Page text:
[Page 276]11. In a final statement, highly respected Hikmat al-Masri said that all present appreciated this first opportunity to speak to high-level US official and asked that Atherton carry back to Washington all of the points raised. He reminded Atherton that despite willingness of those present to convey personal views, they could not speak on behalf of all Palestinians; “only Arafat or the King can now represent us.”

12. Nuseibeh said that West Bank/Gaza would attempt to prepare paper which would point out shortcoming in Camp David Agreements as seen by Palestinians.

13. Comment: This was a meeting “whose time had come.” Palestinians who attend wanted to hear high-level expression of US policy and were prepared to ask serious and thoughtful questions. Recriminations and polemics were noticeably minimal. Granted that group was composed of relatively moderate leaders. Nevertheless, all West Bank/Gaza participants were genuine Palestinian nationalists. It was unfortunate that mayors could not hear Atherton’s authoritative explanations and clarifications. Nevertheless, I am sure the word will soon spread and I think (via al-Masri, Freij, Shehadeh and Nazzal) our dialogue with West Bankers/Gazans has had a significant boost. End comment.

14. (Ambassador Atherton made no comment to the press either before or after this meeting.)

15. Foregoing was reconstructed from memory by ConGen and Embassy participants after Ambassador Atherton had departed.6 He may wish to comment.

  1. Source: National Archives, RG 59, Central Foreign Policy File, D780399–1152. Secret; Immediate; Exdis. Sent Niact Immediate to Tel Aviv. Sent for information Immediate to Cairo. Sent for information to Amman, Beirut, Damascus, Jidda, Kuwait, and USUN. On September 22, the Consulate General in Jerusalem reported that while “we have not thought it appropriate” for Vance or Atherton to meet with West Bankers in previous visits, “[i]n the fundamentally changed circumstances after Camp David, we believe a quiet unpublicized meeting by Ambassador Atherton with leading West Bankers could help build support for the Camp David Agreements.” (Telegram 2631 from Jerusalem, September 22; National Archives, RG 59, Central Foreign Policy File, D780387–0095) After discussing the proposal with Lewis on September 27, Newlin confirmed the plan to hold a meeting between Atherton and West Bank/Gaza notables on September 29, in order to “allay some of their underlying fears and misgivings.” (Telegram 2673 from Jerusalem, September 27; National Archives, RG 59, Central Foreign Policy File, D780394–1196)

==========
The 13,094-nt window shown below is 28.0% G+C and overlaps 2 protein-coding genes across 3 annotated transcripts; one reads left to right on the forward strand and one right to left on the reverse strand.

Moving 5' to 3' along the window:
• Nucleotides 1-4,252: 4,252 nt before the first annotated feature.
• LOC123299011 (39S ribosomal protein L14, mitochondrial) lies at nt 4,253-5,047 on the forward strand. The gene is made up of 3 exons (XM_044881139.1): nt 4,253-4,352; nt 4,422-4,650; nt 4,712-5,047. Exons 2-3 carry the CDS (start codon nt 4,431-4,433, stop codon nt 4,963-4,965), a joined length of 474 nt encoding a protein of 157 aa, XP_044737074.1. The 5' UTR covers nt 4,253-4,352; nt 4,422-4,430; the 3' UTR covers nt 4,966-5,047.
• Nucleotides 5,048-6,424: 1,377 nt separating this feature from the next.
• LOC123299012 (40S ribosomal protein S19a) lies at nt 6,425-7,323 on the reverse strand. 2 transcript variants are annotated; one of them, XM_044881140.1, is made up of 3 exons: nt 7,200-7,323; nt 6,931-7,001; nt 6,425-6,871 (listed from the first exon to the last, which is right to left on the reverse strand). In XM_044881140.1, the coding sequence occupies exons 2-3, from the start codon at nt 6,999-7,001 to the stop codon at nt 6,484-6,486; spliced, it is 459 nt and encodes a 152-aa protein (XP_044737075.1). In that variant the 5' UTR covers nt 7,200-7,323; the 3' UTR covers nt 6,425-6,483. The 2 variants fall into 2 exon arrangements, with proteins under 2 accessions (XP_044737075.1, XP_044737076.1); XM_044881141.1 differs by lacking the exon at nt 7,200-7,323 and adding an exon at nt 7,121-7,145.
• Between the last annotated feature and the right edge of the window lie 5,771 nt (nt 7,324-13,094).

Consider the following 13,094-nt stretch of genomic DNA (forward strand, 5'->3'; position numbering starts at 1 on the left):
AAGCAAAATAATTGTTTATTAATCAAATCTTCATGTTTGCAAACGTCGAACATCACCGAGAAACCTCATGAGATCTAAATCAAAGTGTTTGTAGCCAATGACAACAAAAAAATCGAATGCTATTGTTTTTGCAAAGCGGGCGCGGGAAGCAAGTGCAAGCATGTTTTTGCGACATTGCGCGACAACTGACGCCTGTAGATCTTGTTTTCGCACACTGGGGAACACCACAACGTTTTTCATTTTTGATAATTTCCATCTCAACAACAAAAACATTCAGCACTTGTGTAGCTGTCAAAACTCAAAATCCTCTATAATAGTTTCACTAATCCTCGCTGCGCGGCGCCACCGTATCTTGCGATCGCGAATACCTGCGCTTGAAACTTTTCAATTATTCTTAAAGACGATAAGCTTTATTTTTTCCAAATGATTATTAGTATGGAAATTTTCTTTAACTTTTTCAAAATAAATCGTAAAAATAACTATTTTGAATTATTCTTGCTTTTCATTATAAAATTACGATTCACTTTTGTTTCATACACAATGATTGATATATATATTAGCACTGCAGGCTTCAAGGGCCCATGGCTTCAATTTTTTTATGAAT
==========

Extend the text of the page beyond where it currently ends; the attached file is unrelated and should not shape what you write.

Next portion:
2. In his speech to the UN General Assembly on September 29, Vance devoted the bulk of his discussion of the Middle East to the subject of the Palestinians. He emphasized the Carter administration’s commitment to seeking a negotiated solution to the “problem of the Palestinians in the broadest sense” and the importance of the Camp David Accords as the means whereby this solution would be found. “We believe that the Palestinian people must be assured that they and their descendents can live with dignity and freedom and have the opportunity for economic fulfillment and for political expression, Vance asserted. “The Camp David accords make a solid start toward achieving these goals,” Vance stated, by making provision for the end of Israeli occupation, the negotiated institution of a self-governing authority, and the definition of the relationship of the institutions of self-government to Palestinians outside of the area, including “the question of admission of Palestinian refugees to the West Bank and Gaza.” (Department of State Bulletin, November 1978, p. 49)
  3. Donald A. Kruse was DPO at the Consulate General in Jerusalem.
  4. See footnote 3, Document 4.
  5. See footnote 2 above.
  6. Atherton departed for Cairo where he briefed Sadat on September 30 on his meeting with the Palestinians. At the outset, Atherton explained that the meeting “had been at our own initiative” and that Vance had told him in Damascus that such a meeting would be “useful.” (Telegram 21929 from Cairo, September 30; National Archives, RG 59, Central Foreign Policy File, P850067–2176)